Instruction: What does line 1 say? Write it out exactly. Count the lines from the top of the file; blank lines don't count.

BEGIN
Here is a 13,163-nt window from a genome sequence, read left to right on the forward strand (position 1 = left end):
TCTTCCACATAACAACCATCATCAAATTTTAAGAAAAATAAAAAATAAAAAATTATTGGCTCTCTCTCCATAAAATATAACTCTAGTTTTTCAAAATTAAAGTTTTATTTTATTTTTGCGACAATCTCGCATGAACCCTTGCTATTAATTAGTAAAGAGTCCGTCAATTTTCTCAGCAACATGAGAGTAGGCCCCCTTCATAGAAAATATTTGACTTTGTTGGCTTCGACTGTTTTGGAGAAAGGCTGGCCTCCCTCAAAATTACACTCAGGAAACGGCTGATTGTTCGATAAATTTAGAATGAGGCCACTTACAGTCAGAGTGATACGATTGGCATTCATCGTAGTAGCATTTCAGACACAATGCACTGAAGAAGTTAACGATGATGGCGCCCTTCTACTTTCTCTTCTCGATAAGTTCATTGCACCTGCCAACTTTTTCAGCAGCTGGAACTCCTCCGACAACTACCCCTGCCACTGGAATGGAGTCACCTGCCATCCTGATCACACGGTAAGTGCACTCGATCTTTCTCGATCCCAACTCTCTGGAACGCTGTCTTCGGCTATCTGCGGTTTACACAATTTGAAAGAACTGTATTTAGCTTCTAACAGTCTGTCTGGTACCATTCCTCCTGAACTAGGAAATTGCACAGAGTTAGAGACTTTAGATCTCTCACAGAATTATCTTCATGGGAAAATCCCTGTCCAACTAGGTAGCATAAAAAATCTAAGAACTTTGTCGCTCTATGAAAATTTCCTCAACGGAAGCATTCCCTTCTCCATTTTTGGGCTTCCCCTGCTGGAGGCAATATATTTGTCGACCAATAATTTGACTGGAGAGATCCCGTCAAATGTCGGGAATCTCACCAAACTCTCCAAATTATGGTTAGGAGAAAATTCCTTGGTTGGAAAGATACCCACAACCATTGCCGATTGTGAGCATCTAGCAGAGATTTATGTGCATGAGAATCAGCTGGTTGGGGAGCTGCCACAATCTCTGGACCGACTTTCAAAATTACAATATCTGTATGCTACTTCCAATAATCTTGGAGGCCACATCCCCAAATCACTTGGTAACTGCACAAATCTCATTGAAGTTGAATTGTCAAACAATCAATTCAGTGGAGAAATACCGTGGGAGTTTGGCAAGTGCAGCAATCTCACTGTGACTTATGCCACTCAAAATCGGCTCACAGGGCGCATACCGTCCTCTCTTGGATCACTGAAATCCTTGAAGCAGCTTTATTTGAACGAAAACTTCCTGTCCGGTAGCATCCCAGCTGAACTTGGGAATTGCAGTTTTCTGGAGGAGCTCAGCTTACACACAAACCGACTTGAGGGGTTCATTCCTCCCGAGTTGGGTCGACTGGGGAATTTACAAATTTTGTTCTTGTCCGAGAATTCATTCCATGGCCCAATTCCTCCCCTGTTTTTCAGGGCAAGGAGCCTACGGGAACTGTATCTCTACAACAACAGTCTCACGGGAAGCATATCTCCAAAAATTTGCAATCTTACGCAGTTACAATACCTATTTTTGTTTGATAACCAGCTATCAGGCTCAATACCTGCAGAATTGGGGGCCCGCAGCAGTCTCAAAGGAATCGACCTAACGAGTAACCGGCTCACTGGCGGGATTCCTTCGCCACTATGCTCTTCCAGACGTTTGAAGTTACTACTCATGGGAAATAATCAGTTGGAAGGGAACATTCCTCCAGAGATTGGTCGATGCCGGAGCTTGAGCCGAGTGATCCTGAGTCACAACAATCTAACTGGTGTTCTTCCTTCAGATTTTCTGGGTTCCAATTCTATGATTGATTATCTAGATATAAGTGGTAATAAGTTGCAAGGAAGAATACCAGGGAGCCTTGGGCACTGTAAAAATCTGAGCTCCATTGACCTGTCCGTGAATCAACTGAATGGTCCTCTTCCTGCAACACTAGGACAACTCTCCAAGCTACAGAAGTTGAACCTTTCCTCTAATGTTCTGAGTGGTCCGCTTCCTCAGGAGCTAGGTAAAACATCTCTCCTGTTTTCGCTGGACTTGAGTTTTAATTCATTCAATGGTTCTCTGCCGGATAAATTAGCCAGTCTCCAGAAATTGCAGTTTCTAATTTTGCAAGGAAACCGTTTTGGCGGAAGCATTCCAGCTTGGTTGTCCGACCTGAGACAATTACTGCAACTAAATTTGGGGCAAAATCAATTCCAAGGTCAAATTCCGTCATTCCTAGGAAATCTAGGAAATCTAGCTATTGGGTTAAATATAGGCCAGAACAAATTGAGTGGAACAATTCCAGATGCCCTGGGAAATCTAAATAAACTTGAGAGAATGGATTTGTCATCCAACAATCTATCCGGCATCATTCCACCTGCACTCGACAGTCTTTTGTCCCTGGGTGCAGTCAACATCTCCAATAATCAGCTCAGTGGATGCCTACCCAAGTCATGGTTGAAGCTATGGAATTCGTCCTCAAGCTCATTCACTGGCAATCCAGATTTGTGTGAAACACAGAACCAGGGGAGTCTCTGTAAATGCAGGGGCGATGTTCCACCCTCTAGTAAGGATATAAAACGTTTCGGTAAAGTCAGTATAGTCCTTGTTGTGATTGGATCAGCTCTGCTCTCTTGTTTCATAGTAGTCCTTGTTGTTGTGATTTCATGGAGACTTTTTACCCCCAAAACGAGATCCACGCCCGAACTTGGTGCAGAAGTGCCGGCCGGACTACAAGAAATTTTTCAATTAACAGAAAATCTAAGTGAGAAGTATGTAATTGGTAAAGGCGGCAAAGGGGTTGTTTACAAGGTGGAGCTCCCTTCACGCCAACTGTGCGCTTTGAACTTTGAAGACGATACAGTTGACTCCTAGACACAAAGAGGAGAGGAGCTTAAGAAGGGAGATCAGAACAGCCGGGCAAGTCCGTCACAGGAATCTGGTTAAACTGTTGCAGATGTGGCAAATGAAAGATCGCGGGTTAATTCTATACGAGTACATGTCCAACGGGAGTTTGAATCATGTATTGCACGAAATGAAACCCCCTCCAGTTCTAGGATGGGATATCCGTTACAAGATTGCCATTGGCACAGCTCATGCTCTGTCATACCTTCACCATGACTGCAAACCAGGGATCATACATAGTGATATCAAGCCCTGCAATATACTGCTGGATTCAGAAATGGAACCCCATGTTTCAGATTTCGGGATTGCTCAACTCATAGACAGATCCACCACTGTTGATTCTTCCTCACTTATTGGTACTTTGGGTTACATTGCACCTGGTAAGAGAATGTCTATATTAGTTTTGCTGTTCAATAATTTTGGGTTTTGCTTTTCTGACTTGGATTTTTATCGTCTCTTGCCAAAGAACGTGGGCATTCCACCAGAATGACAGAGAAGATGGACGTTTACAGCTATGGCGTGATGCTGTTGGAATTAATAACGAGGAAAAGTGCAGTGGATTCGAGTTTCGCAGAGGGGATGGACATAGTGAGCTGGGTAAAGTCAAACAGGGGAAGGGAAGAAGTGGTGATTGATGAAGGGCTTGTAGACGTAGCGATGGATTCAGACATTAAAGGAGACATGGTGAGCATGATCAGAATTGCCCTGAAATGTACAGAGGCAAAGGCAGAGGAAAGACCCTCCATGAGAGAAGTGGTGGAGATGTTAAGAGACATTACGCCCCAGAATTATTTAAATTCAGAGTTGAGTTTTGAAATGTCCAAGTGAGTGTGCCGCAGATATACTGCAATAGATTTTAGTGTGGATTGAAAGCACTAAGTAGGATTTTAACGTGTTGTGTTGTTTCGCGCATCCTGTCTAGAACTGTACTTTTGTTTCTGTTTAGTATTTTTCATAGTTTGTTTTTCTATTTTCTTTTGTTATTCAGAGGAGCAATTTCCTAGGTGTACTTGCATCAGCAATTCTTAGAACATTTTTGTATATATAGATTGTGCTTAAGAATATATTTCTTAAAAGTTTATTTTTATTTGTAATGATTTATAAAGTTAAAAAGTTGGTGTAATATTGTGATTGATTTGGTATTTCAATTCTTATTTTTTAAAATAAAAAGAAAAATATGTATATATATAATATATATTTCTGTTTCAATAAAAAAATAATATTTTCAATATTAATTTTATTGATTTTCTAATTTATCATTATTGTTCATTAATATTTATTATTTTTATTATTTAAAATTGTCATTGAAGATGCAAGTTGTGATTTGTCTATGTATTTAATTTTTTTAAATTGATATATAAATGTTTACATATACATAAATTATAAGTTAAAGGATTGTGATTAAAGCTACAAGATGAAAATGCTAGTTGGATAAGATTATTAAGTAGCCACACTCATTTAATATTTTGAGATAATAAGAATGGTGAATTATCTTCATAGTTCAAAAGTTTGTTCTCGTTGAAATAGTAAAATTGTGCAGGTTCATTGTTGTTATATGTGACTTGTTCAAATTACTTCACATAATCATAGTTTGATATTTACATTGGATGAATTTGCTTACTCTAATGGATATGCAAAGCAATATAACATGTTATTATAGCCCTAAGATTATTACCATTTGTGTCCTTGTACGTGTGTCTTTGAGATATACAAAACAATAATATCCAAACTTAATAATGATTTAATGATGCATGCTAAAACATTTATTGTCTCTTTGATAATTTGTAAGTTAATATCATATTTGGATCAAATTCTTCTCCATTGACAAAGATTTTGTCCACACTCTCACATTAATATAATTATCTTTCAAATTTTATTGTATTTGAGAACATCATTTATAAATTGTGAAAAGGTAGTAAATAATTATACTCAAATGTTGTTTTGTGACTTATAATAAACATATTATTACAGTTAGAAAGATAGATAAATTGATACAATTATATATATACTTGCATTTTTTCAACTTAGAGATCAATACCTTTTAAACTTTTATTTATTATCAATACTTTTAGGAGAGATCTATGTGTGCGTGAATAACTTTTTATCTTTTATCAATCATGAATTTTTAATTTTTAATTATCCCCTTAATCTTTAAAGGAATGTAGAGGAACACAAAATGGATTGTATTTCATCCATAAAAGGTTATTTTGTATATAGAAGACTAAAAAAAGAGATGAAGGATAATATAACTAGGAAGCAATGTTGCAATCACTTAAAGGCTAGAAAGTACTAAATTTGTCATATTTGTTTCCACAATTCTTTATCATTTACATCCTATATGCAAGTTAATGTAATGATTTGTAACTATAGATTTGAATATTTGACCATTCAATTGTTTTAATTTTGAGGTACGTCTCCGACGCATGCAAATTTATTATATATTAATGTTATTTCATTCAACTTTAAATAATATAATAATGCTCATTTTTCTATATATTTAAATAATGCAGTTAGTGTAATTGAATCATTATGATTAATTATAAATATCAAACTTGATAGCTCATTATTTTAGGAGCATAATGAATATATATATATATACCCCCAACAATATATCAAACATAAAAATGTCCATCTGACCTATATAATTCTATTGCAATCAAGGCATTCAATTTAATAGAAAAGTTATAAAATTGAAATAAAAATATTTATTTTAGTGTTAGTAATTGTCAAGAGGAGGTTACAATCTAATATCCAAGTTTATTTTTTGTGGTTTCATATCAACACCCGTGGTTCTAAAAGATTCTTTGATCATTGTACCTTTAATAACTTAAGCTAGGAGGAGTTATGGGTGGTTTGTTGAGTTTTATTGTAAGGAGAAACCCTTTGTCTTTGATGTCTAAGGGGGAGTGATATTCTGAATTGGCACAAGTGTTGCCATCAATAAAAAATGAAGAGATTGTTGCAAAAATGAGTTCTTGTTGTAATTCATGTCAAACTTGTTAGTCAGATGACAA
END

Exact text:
Here is a 13,163-nt window from a genome sequence, read left to right on the forward strand (position 1 = left end):